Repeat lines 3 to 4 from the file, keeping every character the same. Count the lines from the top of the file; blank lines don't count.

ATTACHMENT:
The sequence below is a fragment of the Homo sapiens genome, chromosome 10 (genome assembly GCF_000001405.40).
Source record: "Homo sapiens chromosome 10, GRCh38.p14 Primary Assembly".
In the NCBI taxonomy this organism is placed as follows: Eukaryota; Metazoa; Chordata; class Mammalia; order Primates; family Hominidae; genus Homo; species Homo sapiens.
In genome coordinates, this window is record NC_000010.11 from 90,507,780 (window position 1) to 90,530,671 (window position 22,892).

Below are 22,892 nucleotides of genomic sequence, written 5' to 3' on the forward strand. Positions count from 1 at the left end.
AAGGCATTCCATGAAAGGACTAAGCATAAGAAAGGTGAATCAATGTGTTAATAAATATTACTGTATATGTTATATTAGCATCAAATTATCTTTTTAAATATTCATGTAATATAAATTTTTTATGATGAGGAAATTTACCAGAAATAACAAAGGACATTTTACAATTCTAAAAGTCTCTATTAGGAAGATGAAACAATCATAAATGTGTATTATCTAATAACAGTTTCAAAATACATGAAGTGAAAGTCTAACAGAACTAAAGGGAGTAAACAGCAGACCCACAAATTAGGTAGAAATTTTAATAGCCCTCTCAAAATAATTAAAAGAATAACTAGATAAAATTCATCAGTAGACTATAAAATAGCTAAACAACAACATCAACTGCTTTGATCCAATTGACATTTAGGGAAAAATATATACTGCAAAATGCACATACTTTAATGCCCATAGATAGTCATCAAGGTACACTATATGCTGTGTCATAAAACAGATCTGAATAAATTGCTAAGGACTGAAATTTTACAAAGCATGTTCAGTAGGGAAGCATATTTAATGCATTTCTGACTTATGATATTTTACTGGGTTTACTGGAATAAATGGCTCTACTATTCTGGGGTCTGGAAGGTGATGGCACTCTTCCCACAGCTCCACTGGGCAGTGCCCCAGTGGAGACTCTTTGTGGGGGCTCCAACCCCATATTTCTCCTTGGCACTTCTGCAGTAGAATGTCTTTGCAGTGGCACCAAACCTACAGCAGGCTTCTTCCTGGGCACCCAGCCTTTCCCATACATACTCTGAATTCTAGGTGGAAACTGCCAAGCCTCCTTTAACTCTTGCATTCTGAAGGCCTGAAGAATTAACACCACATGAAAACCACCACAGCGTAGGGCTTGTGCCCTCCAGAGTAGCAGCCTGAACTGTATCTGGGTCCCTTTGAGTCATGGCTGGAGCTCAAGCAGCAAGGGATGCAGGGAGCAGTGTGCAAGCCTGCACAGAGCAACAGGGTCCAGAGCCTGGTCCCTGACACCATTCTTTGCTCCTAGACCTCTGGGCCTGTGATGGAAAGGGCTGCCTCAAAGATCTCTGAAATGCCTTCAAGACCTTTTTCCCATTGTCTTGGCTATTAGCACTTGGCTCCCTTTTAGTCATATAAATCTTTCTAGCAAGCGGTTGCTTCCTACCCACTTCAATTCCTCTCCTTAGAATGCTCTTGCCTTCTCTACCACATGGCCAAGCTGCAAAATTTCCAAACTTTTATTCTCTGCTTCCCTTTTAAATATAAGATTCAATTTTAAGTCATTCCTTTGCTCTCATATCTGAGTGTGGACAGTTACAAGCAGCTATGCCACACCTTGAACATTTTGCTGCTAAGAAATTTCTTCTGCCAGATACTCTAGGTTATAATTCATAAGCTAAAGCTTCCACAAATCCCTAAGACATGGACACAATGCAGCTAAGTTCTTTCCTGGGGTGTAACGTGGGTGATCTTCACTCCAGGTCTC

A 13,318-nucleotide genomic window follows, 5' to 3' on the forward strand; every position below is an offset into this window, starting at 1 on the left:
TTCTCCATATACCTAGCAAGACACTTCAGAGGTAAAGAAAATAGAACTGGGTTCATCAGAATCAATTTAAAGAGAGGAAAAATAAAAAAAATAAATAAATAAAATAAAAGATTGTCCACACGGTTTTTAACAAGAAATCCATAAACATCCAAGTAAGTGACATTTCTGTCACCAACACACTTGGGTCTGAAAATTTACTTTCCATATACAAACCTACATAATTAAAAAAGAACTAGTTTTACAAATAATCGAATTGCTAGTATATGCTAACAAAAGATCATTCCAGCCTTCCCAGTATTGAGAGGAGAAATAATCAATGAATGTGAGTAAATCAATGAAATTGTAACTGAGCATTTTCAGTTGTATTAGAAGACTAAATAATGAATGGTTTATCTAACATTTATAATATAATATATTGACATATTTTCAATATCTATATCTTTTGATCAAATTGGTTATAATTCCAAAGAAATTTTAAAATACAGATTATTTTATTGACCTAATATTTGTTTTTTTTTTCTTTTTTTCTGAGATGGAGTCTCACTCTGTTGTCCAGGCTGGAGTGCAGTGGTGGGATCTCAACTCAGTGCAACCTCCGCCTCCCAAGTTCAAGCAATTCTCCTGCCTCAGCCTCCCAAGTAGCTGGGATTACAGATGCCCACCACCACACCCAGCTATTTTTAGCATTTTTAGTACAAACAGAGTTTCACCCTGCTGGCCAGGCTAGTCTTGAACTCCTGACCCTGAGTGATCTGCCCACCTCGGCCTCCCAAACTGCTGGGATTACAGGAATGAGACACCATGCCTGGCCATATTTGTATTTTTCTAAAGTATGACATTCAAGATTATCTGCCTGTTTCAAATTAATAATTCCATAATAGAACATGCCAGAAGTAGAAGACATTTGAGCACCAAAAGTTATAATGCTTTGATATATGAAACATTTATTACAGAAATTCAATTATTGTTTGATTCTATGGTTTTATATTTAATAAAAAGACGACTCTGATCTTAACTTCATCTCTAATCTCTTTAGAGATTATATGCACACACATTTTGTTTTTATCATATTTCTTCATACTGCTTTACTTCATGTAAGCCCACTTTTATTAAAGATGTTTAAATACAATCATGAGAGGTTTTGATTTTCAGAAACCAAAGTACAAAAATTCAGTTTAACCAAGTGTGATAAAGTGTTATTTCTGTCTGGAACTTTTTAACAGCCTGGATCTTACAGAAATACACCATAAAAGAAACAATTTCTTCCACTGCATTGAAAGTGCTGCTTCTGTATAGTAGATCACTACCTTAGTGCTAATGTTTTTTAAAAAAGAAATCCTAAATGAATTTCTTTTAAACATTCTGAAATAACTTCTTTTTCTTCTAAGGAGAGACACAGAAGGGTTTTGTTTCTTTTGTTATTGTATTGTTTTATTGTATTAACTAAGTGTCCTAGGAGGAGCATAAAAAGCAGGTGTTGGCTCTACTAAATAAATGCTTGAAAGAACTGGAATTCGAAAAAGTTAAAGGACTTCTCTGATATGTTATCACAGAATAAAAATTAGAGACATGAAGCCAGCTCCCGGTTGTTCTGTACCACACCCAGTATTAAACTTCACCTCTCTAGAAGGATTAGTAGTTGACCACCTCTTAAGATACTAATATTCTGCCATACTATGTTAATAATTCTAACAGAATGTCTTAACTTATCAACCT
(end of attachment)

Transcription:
In the NCBI taxonomy this organism is placed as follows: Eukaryota; Metazoa; Chordata; class Mammalia; order Primates; family Hominidae; genus Homo; species Homo sapiens.
In genome coordinates, this window is record NC_000010.11 from 90,507,780 (window position 1) to 90,530,671 (window position 22,892).